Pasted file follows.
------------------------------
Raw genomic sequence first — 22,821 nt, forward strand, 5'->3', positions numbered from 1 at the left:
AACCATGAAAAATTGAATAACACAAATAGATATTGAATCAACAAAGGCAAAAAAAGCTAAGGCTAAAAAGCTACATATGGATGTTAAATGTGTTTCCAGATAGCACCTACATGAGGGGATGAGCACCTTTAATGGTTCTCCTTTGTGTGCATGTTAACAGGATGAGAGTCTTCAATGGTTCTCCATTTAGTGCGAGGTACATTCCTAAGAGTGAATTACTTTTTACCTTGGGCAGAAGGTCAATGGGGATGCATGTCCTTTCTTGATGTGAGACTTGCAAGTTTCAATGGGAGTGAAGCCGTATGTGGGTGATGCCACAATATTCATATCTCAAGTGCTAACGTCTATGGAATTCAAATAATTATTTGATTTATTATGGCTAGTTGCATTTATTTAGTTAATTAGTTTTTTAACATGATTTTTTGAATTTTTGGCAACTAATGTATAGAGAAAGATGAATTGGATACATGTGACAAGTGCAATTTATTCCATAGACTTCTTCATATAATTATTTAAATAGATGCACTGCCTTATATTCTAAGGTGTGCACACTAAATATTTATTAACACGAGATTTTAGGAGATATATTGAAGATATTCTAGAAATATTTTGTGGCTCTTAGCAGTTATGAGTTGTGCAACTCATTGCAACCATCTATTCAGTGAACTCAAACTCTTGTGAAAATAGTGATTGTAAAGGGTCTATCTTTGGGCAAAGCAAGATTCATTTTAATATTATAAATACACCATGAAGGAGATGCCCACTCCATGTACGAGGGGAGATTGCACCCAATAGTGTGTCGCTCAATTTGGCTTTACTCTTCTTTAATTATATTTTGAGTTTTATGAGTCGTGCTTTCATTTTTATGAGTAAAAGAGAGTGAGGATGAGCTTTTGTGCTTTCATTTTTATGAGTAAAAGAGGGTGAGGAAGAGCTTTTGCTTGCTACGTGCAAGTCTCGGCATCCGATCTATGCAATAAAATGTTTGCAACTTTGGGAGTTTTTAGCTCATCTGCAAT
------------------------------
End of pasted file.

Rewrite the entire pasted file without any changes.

Raw genomic sequence first — 22,821 nt, forward strand, 5'->3', positions numbered from 1 at the left:
AACCATGAAAAATTGAATAACACAAATAGATATTGAATCAACAAAGGCAAAAAAAGCTAAGGCTAAAAAGCTACATATGGATGTTAAATGTGTTTCCAGATAGCACCTACATGAGGGGATGAGCACCTTTAATGGTTCTCCTTTGTGTGCATGTTAACAGGATGAGAGTCTTCAATGGTTCTCCATTTAGTGCGAGGTACATTCCTAAGAGTGAATTACTTTTTACCTTGGGCAGAAGGTCAATGGGGATGCATGTCCTTTCTTGATGTGAGACTTGCAAGTTTCAATGGGAGTGAAGCCGTATGTGGGTGATGCCACAATATTCATATCTCAAGTGCTAACGTCTATGGAATTCAAATAATTATTTGATTTATTATGGCTAGTTGCATTTATTTAGTTAATTAGTTTTTTAACATGATTTTTTGAATTTTTGGCAACTAATGTATAGAGAAAGATGAATTGGATACATGTGACAAGTGCAATTTATTCCATAGACTTCTTCATATAATTATTTAAATAGATGCACTGCCTTATATTCTAAGGTGTGCACACTAAATATTTATTAACACGAGATTTTAGGAGATATATTGAAGATATTCTAGAAATATTTTGTGGCTCTTAGCAGTTATGAGTTGTGCAACTCATTGCAACCATCTATTCAGTGAACTCAAACTCTTGTGAAAATAGTGATTGTAAAGGGTCTATCTTTGGGCAAAGCAAGATTCATTTTAATATTATAAATACACCATGAAGGAGATGCCCACTCCATGTACGAGGGGAGATTGCACCCAATAGTGTGTCGCTCAATTTGGCTTTACTCTTCTTTAATTATATTTTGAGTTTTATGAGTCGTGCTTTCATTTTTATGAGTAAAAGAGAGTGAGGATGAGCTTTTGTGCTTTCATTTTTATGAGTAAAAGAGGGTGAGGAAGAGCTTTTGCTTGCTACGTGCAAGTCTCGGCATCCGATCTATGCAATAAAATGTTTGCAACTTTGGGAGTTTTTAGCTCATCTGCAAT